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Sinixt Nation Press Releases
Notice: Press Release and Statement
Date: April 11, 2015
Source: Marilyn James, Smum-Iem
Touchstones Museum-Selkirk College Race To The Bottom: Anti-Academic achievement for Colonial Empire
Last Thursday’s event hosted by Touchstone Museum and Selkirk College is a disappointing, self-disclosing display of collusion in ethnic cleansing of Indigenous Language and a Peoples, Sinixt Nation Peoples.
While the event was cited “to celebrate 35 years of Sinixt presence” in the Kootenays, the event excluded the very Sinixt People who have held the Sinixt presence in the Kootenays. More needs to be explored about political motives in why a museum and a BC college would intentionally misdirect the Canadian public about regional Indigenous knowledge and culture.
Of primary cultural significance, the event sponsors importing false cultural information about Sinixt Peoples and Sinixt Territory, the very Territory within which this event was held. Colville Confederated Tribes representatives incapable of featuring the very work of those Sinixt People who were excluded.
A paying community member of Nelson and vicinity attending a Touchstones Museum and Selkirk College event, you would think, would expect to be presented true depictions regarding the Sinixt Nation. But who validates the authenticity of supposed true culture and language?
The language performed at this event by entertainment troupe Lorae Willey and Shelly Boyd, Colville Tribal members who claim Sinixt heritage, are trained speakers of the Nselcxin (Okanogan/Colville language). On the other hand is Sinixt (Sn-selxcin) language, which is a distinct dialect, separate and apart from the Okanogan/Colville Salish language.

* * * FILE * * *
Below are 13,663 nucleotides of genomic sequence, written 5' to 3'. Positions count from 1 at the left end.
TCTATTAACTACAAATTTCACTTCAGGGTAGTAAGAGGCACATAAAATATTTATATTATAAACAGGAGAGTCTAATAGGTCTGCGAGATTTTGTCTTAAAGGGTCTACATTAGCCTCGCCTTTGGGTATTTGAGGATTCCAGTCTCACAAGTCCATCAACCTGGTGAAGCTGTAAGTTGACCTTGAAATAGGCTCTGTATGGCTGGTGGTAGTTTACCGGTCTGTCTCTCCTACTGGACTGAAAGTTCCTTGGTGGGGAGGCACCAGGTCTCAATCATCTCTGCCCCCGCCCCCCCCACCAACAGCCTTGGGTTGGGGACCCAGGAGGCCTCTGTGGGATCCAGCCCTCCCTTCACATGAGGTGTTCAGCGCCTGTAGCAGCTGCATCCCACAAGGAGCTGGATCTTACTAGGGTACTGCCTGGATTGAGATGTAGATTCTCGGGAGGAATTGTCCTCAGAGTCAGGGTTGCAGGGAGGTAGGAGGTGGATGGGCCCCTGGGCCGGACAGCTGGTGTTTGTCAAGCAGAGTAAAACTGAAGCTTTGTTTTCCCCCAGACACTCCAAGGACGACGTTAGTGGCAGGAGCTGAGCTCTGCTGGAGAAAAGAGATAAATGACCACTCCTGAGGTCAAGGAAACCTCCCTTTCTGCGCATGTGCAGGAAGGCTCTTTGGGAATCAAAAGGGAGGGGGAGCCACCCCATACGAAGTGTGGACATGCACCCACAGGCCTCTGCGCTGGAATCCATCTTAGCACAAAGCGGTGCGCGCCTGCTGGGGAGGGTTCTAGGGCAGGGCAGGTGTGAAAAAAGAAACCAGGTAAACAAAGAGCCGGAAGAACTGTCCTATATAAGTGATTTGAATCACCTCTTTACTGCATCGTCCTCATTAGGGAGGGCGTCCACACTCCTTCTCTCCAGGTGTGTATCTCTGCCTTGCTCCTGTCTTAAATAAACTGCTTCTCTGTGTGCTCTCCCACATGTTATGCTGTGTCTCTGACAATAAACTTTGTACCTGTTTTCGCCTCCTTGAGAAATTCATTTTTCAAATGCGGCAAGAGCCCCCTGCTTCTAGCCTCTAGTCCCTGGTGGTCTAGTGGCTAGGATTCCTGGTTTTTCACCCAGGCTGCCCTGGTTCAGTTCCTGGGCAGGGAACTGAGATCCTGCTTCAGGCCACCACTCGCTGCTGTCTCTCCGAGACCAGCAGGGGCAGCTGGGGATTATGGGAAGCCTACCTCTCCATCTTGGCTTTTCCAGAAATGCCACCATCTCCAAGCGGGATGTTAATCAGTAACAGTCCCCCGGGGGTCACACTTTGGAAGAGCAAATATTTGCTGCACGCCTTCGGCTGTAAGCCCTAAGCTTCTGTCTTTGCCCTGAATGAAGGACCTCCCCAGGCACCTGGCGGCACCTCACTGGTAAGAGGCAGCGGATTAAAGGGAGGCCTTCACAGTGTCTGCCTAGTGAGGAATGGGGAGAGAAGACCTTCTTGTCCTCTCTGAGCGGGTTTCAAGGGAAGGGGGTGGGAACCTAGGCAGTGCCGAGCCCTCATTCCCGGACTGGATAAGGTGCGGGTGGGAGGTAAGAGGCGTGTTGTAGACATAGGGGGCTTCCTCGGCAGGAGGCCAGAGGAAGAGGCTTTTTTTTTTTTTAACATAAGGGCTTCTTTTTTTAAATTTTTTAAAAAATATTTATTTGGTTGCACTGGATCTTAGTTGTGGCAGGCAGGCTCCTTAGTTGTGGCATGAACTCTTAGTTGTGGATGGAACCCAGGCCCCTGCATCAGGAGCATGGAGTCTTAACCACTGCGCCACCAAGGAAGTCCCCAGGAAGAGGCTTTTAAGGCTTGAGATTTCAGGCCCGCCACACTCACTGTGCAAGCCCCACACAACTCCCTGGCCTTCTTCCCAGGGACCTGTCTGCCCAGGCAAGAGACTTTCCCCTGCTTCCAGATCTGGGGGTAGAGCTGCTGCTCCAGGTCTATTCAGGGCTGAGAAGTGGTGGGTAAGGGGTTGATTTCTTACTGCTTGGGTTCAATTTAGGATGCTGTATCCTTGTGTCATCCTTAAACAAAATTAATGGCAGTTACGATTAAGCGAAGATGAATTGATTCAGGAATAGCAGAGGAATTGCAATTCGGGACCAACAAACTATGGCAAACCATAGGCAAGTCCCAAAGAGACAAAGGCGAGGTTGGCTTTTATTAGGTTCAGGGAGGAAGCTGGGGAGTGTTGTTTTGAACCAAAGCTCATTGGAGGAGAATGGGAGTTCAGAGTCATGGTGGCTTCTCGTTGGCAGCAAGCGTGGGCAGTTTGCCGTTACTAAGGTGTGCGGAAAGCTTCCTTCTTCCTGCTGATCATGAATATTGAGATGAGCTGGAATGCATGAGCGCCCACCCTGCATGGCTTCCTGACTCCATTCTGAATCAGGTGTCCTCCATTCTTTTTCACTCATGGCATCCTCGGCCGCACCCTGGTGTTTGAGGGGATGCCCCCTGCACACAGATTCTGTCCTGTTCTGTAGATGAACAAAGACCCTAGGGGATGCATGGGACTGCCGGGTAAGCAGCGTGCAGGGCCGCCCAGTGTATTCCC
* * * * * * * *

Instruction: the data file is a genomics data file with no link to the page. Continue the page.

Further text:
This cultural fact would have been expressed in a professional forum befitting a Museum and a BC College had not the sponsors featured an entertainment troupe, Colville Confederated Tribes representatives scabbed for, at best, was performance art, an insult to Sinixt Ancestors. Prior to the event, a message was delivered by an event representative that a Sinixt Territory spokesperson occupying our Sinixt Territory was unwelcomed.
Still, it may have been commendable to have Salish speakers sharing their Okanogan/Colville language had it been disclosed honestly for that expressed purpose. It is not, however, acceptable to feature the Okanogan/Colville language or any other language as Sinixt; such an act is that of shear cultural ignorance on the part of the entertainment troupe. Would the public know the dialect difference? I would venture the unsuspecting public would NOT.
It is very concerning to have public institutions colluding with public processes to maintain the extinction status of the Sinixt Peoples. Make no mistake, Sinixt extinction enabled and facilitated by public entities is a continuing government exercise by BC and the Crown.
Colville Confederated Tribes representatives, now Selkirk College affiliates, have signed a Memorandum of Understanding with Okanogan Nation Alliance who are one of the several tribal groups benefitting from the maintained extinct status of the Sinixt Peoples. Simultaneously, the Canadian government hands Sinixt resources and land to these other tribal groups, through the treaty process they have refused to accept, inclusive of the Sinixt land claim document filed in 2007.
In the full strength of the government policies of oppression of Sinixt Peoples’ in which the government demonizes us as “extinct”, it must be understood as attempts towards ethnic cleansing. As ethnic cleansing goes, there are tools in the destruction of economic and political organization, with an intention of weakening the Peoples’ spirit and actual thriving capacity, including demonizing The Peoples. These are the bases of Canadian and U.S. foreign policy, of which First Nations and Tribes are foreign nations according to each respective government’s own interpretation. Keep in mind, boarding schools were and continue to be a more recent oppressive cultural destructive policy.